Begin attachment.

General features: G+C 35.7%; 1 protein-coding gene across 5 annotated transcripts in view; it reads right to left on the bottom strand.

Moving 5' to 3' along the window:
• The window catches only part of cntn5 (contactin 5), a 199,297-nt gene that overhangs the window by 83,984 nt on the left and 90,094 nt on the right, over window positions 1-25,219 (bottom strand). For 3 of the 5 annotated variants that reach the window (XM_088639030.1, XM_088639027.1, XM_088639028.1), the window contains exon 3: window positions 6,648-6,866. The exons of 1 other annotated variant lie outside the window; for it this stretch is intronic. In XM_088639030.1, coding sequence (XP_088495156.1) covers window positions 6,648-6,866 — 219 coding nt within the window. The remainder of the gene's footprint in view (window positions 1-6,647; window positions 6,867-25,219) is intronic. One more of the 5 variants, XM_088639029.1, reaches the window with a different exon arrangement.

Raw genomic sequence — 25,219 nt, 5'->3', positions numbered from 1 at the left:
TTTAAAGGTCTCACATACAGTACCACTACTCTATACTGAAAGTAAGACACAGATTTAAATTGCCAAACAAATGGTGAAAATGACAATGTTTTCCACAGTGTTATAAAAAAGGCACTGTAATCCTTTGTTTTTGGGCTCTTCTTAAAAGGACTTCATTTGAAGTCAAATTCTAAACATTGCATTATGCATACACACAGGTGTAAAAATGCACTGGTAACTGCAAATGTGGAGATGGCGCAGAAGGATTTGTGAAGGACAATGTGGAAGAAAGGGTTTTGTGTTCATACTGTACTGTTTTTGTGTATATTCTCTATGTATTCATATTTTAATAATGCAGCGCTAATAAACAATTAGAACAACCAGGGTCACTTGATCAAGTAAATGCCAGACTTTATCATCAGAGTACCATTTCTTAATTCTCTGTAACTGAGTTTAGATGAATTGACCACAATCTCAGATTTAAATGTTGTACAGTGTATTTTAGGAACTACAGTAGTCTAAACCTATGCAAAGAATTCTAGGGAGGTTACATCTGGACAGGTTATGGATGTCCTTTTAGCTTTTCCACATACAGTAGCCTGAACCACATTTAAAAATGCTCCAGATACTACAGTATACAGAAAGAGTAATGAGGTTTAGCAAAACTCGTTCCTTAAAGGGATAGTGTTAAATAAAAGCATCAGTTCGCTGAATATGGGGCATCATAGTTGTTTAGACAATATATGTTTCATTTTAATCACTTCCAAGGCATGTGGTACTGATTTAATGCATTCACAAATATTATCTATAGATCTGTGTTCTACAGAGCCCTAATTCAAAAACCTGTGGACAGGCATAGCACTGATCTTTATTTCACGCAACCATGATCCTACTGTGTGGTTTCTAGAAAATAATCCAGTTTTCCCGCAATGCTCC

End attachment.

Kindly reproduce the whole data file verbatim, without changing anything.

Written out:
General features: G+C 35.7%; 1 protein-coding gene across 5 annotated transcripts in view; it reads right to left on the bottom strand.

Moving 5' to 3' along the window:
• The window catches only part of cntn5 (contactin 5), a 199,297-nt gene that overhangs the window by 83,984 nt on the left and 90,094 nt on the right, over window positions 1-25,219 (bottom strand). For 3 of the 5 annotated variants that reach the window (XM_088639030.1, XM_088639027.1, XM_088639028.1), the window contains exon 3: window positions 6,648-6,866. The exons of 1 other annotated variant lie outside the window; for it this stretch is intronic. In XM_088639030.1, coding sequence (XP_088495156.1) covers window positions 6,648-6,866 — 219 coding nt within the window. The remainder of the gene's footprint in view (window positions 1-6,647; window positions 6,867-25,219) is intronic. One more of the 5 variants, XM_088639029.1, reaches the window with a different exon arrangement.

Raw genomic sequence — 25,219 nt, 5'->3', positions numbered from 1 at the left:
TTTAAAGGTCTCACATACAGTACCACTACTCTATACTGAAAGTAAGACACAGATTTAAATTGCCAAACAAATGGTGAAAATGACAATGTTTTCCACAGTGTTATAAAAAAGGCACTGTAATCCTTTGTTTTTGGGCTCTTCTTAAAAGGACTTCATTTGAAGTCAAATTCTAAACATTGCATTATGCATACACACAGGTGTAAAAATGCACTGGTAACTGCAAATGTGGAGATGGCGCAGAAGGATTTGTGAAGGACAATGTGGAAGAAAGGGTTTTGTGTTCATACTGTACTGTTTTTGTGTATATTCTCTATGTATTCATATTTTAATAATGCAGCGCTAATAAACAATTAGAACAACCAGGGTCACTTGATCAAGTAAATGCCAGACTTTATCATCAGAGTACCATTTCTTAATTCTCTGTAACTGAGTTTAGATGAATTGACCACAATCTCAGATTTAAATGTTGTACAGTGTATTTTAGGAACTACAGTAGTCTAAACCTATGCAAAGAATTCTAGGGAGGTTACATCTGGACAGGTTATGGATGTCCTTTTAGCTTTTCCACATACAGTAGCCTGAACCACATTTAAAAATGCTCCAGATACTACAGTATACAGAAAGAGTAATGAGGTTTAGCAAAACTCGTTCCTTAAAGGGATAGTGTTAAATAAAAGCATCAGTTCGCTGAATATGGGGCATCATAGTTGTTTAGACAATATATGTTTCATTTTAATCACTTCCAAGGCATGTGGTACTGATTTAATGCATTCACAAATATTATCTATAGATCTGTGTTCTACAGAGCCCTAATTCAAAAACCTGTGGACAGGCATAGCACTGATCTTTATTTCACGCAACCATGATCCTACTGTGTGGTTTCTAGAAAATAATCCAGTTTTCCCGCAATGCTCC